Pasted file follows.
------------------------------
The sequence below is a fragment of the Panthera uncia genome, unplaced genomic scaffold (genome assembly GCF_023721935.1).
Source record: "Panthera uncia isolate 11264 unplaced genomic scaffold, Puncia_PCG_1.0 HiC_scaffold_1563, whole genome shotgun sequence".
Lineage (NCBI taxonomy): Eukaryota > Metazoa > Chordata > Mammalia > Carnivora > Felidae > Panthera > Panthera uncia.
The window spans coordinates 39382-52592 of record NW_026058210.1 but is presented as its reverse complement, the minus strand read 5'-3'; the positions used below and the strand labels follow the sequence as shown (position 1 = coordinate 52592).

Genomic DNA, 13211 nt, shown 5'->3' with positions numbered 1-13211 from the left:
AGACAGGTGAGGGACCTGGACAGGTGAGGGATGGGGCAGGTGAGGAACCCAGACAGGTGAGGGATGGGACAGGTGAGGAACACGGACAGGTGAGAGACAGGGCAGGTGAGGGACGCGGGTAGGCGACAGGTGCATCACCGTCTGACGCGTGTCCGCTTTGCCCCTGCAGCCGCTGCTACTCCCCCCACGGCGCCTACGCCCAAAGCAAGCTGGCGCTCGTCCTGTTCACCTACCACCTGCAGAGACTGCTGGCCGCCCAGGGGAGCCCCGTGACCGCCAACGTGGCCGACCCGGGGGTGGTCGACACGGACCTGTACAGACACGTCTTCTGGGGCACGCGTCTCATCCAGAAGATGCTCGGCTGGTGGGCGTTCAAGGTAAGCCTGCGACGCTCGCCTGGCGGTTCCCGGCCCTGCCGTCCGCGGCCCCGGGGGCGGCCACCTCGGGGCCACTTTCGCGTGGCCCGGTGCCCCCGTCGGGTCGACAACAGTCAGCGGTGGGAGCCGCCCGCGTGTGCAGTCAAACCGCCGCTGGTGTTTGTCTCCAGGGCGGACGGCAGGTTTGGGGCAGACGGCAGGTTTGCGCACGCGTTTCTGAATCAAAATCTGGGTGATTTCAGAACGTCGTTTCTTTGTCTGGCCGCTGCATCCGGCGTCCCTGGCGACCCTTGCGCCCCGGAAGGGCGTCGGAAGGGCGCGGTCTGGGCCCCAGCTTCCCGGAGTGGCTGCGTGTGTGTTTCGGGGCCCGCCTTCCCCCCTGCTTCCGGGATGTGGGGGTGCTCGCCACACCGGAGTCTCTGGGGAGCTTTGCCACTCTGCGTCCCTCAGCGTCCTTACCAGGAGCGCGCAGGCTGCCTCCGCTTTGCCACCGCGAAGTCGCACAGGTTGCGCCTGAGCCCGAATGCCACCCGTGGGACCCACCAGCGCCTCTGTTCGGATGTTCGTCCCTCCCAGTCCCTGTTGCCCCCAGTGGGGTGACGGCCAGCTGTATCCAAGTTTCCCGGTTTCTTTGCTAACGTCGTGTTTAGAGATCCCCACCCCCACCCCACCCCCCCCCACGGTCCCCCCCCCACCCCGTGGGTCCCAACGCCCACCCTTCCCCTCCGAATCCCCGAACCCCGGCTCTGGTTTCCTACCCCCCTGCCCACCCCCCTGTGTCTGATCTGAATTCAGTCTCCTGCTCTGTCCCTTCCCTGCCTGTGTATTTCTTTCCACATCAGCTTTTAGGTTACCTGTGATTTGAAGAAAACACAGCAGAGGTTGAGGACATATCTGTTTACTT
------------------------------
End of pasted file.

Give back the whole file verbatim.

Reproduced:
The sequence below is a fragment of the Panthera uncia genome, unplaced genomic scaffold (genome assembly GCF_023721935.1).
Source record: "Panthera uncia isolate 11264 unplaced genomic scaffold, Puncia_PCG_1.0 HiC_scaffold_1563, whole genome shotgun sequence".
Lineage (NCBI taxonomy): Eukaryota > Metazoa > Chordata > Mammalia > Carnivora > Felidae > Panthera > Panthera uncia.
The window spans coordinates 39382-52592 of record NW_026058210.1 but is presented as its reverse complement, the minus strand read 5'-3'; the positions used below and the strand labels follow the sequence as shown (position 1 = coordinate 52592).

Genomic DNA, 13211 nt, shown 5'->3' with positions numbered 1-13211 from the left:
AGACAGGTGAGGGACCTGGACAGGTGAGGGATGGGGCAGGTGAGGAACCCAGACAGGTGAGGGATGGGACAGGTGAGGAACACGGACAGGTGAGAGACAGGGCAGGTGAGGGACGCGGGTAGGCGACAGGTGCATCACCGTCTGACGCGTGTCCGCTTTGCCCCTGCAGCCGCTGCTACTCCCCCCACGGCGCCTACGCCCAAAGCAAGCTGGCGCTCGTCCTGTTCACCTACCACCTGCAGAGACTGCTGGCCGCCCAGGGGAGCCCCGTGACCGCCAACGTGGCCGACCCGGGGGTGGTCGACACGGACCTGTACAGACACGTCTTCTGGGGCACGCGTCTCATCCAGAAGATGCTCGGCTGGTGGGCGTTCAAGGTAAGCCTGCGACGCTCGCCTGGCGGTTCCCGGCCCTGCCGTCCGCGGCCCCGGGGGCGGCCACCTCGGGGCCACTTTCGCGTGGCCCGGTGCCCCCGTCGGGTCGACAACAGTCAGCGGTGGGAGCCGCCCGCGTGTGCAGTCAAACCGCCGCTGGTGTTTGTCTCCAGGGCGGACGGCAGGTTTGGGGCAGACGGCAGGTTTGCGCACGCGTTTCTGAATCAAAATCTGGGTGATTTCAGAACGTCGTTTCTTTGTCTGGCCGCTGCATCCGGCGTCCCTGGCGACCCTTGCGCCCCGGAAGGGCGTCGGAAGGGCGCGGTCTGGGCCCCAGCTTCCCGGAGTGGCTGCGTGTGTGTTTCGGGGCCCGCCTTCCCCCCTGCTTCCGGGATGTGGGGGTGCTCGCCACACCGGAGTCTCTGGGGAGCTTTGCCACTCTGCGTCCCTCAGCGTCCTTACCAGGAGCGCGCAGGCTGCCTCCGCTTTGCCACCGCGAAGTCGCACAGGTTGCGCCTGAGCCCGAATGCCACCCGTGGGACCCACCAGCGCCTCTGTTCGGATGTTCGTCCCTCCCAGTCCCTGTTGCCCCCAGTGGGGTGACGGCCAGCTGTATCCAAGTTTCCCGGTTTCTTTGCTAACGTCGTGTTTAGAGATCCCCACCCCCACCCCACCCCCCCCCACGGTCCCCCCCCCACCCCGTGGGTCCCAACGCCCACCCTTCCCCTCCGAATCCCCGAACCCCGGCTCTGGTTTCCTACCCCCCTGCCCACCCCCCTGTGTCTGATCTGAATTCAGTCTCCTGCTCTGTCCCTTCCCTGCCTGTGTATTTCTTTCCACATCAGCTTTTAGGTTACCTGTGATTTGAAGAAAACACAGCAGAGGTTGAGGACATATCTGTTTACTT